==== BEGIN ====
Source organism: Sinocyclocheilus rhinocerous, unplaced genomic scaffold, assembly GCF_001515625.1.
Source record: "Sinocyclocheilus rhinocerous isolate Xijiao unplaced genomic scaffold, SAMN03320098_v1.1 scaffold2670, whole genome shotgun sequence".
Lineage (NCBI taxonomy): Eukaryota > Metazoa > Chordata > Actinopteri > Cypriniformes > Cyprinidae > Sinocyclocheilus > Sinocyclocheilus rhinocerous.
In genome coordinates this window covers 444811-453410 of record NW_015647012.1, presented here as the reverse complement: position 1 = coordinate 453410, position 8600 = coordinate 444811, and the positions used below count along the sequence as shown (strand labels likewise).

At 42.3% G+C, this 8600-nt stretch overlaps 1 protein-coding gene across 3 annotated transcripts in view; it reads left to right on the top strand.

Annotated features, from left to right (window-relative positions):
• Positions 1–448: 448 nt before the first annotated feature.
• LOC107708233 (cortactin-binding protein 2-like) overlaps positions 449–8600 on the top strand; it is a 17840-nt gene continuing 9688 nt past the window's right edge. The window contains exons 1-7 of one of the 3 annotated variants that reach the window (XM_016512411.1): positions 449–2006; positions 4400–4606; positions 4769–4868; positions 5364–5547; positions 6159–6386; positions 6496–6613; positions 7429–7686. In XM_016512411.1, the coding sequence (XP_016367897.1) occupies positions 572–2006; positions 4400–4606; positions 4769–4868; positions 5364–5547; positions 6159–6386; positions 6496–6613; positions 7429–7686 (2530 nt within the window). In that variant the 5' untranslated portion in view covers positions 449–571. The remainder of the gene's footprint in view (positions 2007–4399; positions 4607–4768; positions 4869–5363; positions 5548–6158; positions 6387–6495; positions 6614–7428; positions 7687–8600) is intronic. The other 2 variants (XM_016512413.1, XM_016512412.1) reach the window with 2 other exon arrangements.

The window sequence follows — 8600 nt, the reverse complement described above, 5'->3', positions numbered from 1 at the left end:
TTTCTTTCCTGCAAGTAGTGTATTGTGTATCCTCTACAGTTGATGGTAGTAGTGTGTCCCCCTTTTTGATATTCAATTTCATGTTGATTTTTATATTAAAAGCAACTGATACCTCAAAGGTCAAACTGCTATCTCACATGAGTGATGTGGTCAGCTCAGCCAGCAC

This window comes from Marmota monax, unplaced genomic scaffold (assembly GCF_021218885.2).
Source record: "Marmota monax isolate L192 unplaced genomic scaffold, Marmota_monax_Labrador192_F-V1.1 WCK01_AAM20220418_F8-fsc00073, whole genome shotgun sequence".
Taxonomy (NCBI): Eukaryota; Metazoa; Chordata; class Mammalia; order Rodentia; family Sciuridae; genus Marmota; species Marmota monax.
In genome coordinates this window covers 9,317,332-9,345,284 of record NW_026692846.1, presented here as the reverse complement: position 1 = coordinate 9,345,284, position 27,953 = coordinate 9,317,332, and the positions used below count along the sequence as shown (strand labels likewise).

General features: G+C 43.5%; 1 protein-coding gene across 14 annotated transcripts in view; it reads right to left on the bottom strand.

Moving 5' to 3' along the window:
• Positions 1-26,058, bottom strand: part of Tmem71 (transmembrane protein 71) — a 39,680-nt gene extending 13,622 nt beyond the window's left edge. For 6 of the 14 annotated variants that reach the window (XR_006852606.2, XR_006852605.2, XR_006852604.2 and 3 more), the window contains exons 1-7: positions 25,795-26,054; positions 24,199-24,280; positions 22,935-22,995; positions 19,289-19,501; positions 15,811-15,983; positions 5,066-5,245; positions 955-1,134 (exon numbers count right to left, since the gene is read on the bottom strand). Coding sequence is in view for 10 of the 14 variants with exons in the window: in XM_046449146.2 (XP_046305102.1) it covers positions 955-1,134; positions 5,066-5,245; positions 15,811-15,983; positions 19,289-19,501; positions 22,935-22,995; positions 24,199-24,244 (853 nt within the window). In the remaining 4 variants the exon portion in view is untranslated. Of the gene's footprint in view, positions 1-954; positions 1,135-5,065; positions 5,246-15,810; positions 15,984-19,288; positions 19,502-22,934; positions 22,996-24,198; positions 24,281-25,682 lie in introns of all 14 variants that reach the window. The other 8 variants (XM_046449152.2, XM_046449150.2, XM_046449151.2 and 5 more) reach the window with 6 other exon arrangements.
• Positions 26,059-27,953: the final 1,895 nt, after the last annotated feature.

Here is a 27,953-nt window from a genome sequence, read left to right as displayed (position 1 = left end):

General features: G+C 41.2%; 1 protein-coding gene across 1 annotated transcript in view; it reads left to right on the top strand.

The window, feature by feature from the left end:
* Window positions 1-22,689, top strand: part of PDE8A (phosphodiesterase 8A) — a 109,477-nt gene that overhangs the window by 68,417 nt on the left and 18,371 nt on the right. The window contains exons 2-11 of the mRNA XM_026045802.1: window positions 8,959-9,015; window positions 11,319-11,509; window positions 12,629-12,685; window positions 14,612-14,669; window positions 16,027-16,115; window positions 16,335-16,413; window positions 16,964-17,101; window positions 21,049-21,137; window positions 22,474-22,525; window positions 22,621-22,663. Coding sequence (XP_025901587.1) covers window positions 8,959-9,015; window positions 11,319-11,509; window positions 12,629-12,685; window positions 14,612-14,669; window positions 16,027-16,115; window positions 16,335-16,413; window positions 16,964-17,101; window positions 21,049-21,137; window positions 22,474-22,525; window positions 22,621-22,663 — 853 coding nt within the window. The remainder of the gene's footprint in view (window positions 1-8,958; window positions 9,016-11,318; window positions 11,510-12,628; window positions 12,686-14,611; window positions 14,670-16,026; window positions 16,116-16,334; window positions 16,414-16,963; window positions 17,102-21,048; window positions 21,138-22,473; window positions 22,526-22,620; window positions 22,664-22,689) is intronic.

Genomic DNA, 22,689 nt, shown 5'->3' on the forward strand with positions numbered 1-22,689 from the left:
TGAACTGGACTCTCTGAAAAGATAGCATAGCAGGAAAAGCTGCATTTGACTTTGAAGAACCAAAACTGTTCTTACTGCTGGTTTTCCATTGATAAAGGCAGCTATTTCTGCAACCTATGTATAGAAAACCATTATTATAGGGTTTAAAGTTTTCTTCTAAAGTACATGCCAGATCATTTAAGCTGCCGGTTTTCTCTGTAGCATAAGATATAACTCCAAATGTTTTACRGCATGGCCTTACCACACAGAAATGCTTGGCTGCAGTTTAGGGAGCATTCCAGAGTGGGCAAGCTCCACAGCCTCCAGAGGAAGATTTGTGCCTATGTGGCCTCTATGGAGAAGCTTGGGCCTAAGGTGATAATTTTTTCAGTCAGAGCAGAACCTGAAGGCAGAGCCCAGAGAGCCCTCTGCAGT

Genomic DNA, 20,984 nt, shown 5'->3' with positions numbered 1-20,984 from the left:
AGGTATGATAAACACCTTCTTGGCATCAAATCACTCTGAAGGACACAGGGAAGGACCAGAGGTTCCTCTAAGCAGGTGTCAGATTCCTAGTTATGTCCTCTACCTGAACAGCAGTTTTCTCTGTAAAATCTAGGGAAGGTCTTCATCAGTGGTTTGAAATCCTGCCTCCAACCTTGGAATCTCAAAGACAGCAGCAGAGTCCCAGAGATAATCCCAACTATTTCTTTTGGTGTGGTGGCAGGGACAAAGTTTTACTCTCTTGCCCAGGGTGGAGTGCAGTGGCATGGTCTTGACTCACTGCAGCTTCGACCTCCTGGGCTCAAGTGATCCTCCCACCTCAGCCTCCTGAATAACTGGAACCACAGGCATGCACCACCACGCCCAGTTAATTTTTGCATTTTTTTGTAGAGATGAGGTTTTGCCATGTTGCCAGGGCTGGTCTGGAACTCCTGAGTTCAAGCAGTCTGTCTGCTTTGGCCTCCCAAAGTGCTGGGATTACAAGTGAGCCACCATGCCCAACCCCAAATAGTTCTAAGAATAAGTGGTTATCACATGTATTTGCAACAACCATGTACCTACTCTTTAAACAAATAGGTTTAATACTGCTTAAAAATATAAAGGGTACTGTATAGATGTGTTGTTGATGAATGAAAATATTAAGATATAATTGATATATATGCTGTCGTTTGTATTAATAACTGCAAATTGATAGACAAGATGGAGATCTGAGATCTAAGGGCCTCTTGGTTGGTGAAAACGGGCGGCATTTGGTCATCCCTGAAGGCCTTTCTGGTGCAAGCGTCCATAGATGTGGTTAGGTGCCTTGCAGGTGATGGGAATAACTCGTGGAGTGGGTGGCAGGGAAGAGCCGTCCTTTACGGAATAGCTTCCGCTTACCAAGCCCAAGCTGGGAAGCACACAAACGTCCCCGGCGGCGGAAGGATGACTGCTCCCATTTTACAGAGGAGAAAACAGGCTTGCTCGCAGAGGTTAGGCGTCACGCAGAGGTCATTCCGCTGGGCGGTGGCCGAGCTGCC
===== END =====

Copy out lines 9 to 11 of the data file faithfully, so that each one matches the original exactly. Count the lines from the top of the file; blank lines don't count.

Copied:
The window sequence follows — 8600 nt, the reverse complement described above, 5'->3', positions numbered from 1 at the left end:
TTTCTTTCCTGCAAGTAGTGTATTGTGTATCCTCTACAGTTGATGGTAGTAGTGTGTCCCCCTTTTTGATATTCAATTTCATGTTGATTTTTATATTAAAAGCAACTGATACCTCAAAGGTCAAACTGCTATCTCACATGAGTGATGTGGTCAGCTCAGCCAGCAC

This window comes from Marmota monax, unplaced genomic scaffold (assembly GCF_021218885.2).